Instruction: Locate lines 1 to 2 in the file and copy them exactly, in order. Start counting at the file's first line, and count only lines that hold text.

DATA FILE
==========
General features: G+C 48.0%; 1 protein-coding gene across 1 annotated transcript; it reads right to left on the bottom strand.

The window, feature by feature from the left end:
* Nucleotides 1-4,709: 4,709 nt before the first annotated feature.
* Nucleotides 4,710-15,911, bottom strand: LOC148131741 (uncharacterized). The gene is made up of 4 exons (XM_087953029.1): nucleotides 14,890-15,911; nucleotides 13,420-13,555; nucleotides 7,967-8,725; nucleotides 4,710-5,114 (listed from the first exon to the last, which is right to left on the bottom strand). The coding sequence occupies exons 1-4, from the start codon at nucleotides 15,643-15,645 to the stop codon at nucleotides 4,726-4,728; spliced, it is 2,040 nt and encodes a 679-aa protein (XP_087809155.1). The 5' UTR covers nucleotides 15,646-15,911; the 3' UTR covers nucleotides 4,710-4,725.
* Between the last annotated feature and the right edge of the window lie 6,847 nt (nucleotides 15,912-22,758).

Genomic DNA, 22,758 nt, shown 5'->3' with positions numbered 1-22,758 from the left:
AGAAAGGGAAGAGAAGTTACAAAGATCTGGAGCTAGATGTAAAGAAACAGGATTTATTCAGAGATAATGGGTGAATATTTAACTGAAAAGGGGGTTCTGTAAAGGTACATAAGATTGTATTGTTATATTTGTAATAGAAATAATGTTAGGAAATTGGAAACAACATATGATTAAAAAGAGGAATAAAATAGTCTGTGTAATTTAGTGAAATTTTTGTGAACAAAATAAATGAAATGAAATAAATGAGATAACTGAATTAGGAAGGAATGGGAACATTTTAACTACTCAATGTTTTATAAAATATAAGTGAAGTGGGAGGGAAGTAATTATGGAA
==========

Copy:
General features: G+C 48.0%; 1 protein-coding gene across 1 annotated transcript; it reads right to left on the bottom strand.

The window, feature by feature from the left end: